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|Title: ||The U.S. role in the decision-making process of the creation of the World Bank (1941 to 1944)|
|Other Titles: ||美國在建立世界銀行決策過程之角色(1941-1944)|
|Authors: ||范育瑄;Fan, Yu-Shiuan|
|Keywords: ||世界銀行;決策理論;羅斯福政府;國際復興與開發銀行;World Bank;Decision-Making Theory;Roosevelt Administration;IBRD|
|Issue Date: ||2017-08-24 23:59:39 (UTC+8)|
The main purpose of this thesis is to explore why Franklin D. Roosevelt (FDR) decided to convince the United Kingdom (UK) during 1941-1944 to accept the creation of the World Bank (IBRD) and the International Monetary Fund (IMF) to tackle the postwar economic and financial crises, chose the Department of Treasury (DoT) rather than the Department of State (DoS) in arranging the Bretton Woods Conference in 1944, and placed his personal trust in Treasury Secretary Henry Morgenthau, Jr. rather than State Secretary Cordell Hull to take full responsibility in the creation of the two financial and monetary institutions.
FDR envisioned that the U.S. should lead its allies to establish a Stabilization Fund and a Bank for Reconstruction and Development so that the United States could manage the postwar economic and financial crises. In both international financial agencies, it was proposed that American dollar would be the postwar new-reserved currency until the world’s gold supply was re-allocated through international trade. Although they were close allies during the war, the American and British Governments disagreed on a variety of issues.
From the perspective of Rational Actor Model (RAM), Washington insisted that the postwar world must create two international agencies to tackle its postwar economic and financial problems, whereas London believed that the International Clearing Union (ICU) would be sufficient to manage the postwar financial and reconstruction crises. In the eyes of the U.S., Lord John Maynard Keynes’ proposal simply provided the proposed ICU with a method of creating money that could be used in settling these balances, British balances in particular. The U.S. thus believed that such an arrangement would only be favorable to the U.K. In other words, the creation of bancor, which is a supranational currency, might be in the interest of the UK, it was not in the interest of the U.S.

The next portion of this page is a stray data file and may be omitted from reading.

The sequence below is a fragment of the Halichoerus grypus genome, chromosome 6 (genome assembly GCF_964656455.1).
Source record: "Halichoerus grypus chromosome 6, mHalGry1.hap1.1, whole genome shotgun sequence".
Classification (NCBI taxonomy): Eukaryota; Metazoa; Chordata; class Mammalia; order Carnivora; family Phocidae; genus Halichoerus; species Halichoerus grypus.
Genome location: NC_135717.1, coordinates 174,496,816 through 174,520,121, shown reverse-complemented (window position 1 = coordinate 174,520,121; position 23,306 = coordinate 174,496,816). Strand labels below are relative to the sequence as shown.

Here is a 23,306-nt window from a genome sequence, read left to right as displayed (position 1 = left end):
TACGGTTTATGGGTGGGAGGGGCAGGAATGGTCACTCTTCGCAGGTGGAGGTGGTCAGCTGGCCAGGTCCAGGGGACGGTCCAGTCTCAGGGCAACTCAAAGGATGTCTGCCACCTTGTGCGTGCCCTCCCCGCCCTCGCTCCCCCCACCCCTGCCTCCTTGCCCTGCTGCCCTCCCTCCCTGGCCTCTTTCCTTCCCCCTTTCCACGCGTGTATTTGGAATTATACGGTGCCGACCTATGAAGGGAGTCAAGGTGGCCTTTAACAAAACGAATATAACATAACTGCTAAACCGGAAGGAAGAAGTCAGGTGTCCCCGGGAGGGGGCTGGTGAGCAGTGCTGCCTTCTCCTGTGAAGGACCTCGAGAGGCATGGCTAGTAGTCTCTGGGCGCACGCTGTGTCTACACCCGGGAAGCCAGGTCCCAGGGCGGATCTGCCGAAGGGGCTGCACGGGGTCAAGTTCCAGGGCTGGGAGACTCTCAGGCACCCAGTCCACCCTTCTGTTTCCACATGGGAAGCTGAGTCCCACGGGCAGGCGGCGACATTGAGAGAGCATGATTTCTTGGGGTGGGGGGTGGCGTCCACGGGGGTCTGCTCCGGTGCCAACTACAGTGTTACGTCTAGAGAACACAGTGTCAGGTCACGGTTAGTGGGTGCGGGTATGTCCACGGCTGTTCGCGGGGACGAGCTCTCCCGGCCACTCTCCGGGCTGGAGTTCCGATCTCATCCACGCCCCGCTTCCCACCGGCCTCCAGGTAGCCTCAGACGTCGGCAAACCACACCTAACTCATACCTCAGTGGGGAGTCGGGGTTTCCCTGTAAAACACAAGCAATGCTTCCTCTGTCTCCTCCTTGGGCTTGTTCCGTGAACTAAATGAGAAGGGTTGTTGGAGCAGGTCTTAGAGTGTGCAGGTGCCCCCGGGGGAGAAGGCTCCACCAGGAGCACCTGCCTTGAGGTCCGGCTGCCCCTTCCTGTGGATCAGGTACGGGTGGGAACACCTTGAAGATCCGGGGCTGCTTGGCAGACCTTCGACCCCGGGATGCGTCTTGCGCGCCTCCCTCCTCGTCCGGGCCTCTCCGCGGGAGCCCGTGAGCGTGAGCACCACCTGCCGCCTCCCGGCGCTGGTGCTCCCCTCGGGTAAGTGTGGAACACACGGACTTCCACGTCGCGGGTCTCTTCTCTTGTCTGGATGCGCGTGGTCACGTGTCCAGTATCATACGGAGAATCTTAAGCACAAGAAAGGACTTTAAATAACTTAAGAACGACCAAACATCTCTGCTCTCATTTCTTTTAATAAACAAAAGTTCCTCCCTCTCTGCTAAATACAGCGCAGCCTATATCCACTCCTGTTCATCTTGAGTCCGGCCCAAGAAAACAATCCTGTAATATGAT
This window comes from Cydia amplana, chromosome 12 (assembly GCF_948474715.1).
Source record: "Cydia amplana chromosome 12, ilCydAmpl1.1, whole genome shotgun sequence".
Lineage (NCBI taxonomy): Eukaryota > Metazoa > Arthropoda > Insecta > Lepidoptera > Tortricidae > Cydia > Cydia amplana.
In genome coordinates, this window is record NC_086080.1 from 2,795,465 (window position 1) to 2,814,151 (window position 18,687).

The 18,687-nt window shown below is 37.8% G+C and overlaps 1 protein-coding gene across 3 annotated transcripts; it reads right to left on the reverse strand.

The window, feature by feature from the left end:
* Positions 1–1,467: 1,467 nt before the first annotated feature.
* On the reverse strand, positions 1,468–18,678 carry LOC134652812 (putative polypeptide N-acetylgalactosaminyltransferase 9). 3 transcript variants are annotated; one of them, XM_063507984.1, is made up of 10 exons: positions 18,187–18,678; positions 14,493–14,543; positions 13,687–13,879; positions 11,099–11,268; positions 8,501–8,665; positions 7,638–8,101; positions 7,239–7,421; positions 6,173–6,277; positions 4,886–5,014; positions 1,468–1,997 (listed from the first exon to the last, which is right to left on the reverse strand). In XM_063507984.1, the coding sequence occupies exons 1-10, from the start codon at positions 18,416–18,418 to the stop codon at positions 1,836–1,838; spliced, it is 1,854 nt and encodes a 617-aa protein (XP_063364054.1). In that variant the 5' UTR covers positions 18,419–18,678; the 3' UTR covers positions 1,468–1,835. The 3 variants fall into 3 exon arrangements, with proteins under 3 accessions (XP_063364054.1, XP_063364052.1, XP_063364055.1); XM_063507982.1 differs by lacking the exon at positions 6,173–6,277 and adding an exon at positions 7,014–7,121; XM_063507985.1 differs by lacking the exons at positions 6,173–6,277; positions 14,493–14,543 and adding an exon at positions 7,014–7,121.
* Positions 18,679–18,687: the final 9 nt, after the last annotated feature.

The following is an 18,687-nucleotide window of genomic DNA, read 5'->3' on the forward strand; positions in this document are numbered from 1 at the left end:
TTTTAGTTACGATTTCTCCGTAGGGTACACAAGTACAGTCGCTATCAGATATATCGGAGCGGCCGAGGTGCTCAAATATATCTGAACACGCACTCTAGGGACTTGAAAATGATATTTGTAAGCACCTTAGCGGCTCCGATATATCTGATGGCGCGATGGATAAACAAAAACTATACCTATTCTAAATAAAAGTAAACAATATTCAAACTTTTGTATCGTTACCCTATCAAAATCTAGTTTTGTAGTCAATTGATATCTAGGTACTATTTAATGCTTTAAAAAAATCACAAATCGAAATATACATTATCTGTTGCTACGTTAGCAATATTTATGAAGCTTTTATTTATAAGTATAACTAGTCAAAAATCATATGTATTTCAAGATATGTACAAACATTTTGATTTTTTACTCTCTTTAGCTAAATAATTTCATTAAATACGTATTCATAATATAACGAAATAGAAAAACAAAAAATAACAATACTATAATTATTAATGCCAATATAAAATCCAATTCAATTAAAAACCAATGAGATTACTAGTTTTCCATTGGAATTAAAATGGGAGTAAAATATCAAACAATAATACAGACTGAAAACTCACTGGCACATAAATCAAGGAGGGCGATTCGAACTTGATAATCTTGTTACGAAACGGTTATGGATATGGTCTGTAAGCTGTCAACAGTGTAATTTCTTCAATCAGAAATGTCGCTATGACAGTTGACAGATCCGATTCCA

From the perspective of Organizational Behavior Model (OBM), President Roosevelt placed more trust in DoT than DoS on the postwar monetary and investment policies in part because the DoT was an organization in charge of routine economic and financial affairs. The DoT gained the upper hand over the DoS because the former had more economic and financial experts and more professional expertise and practical experience in tackling monetary and financial affairs than did the latter. The tension between the DoS and the DoT was reflected in their sharp intelligence warfare in particular. More importantly, in keen competition with the DoT, the DoS lost most of its battlegrounds in the economic and financial policies largely because the organizational culture of State Department was not finance-oriented.
From the perspective of Governmental Politics Model (GPM), Treasury Secretary Morgenthau was the closest friend of President Roosevelt, whereas Secretary Hull was only the President’s friend chosen to be the Secretary of State. Morgenthau was a man FDR could not afford to ignore largely because he had his assistant Harry Dexter White to design an economic and financial blueprint in the postwar years. Moreover, Secretary Morgenthau had better access to FDR than did Secretary Hull. Furthermore, Secretary Hull, in most cases, was nothing but a messenger between Secretary Morgenthau and U.S. ambassadors in foreign countries.
The main theme of this thesis is that the U.S successfully convinced the UK to accept the creation of the IBRD (World Bank) and the IMF to manage the postwar reconstruction and financial affairs; the Department of Treasury was more influential than the Department of State as a result of its organizational culture, financial experts and expertise in the economic and financial arenas; Treasury Secretary Morgenthau enjoyed better access to and more influence on FDR than did State Secretary Hull.
|Appears in Collections:||[Graduate Institute of the Americas] Thesis|
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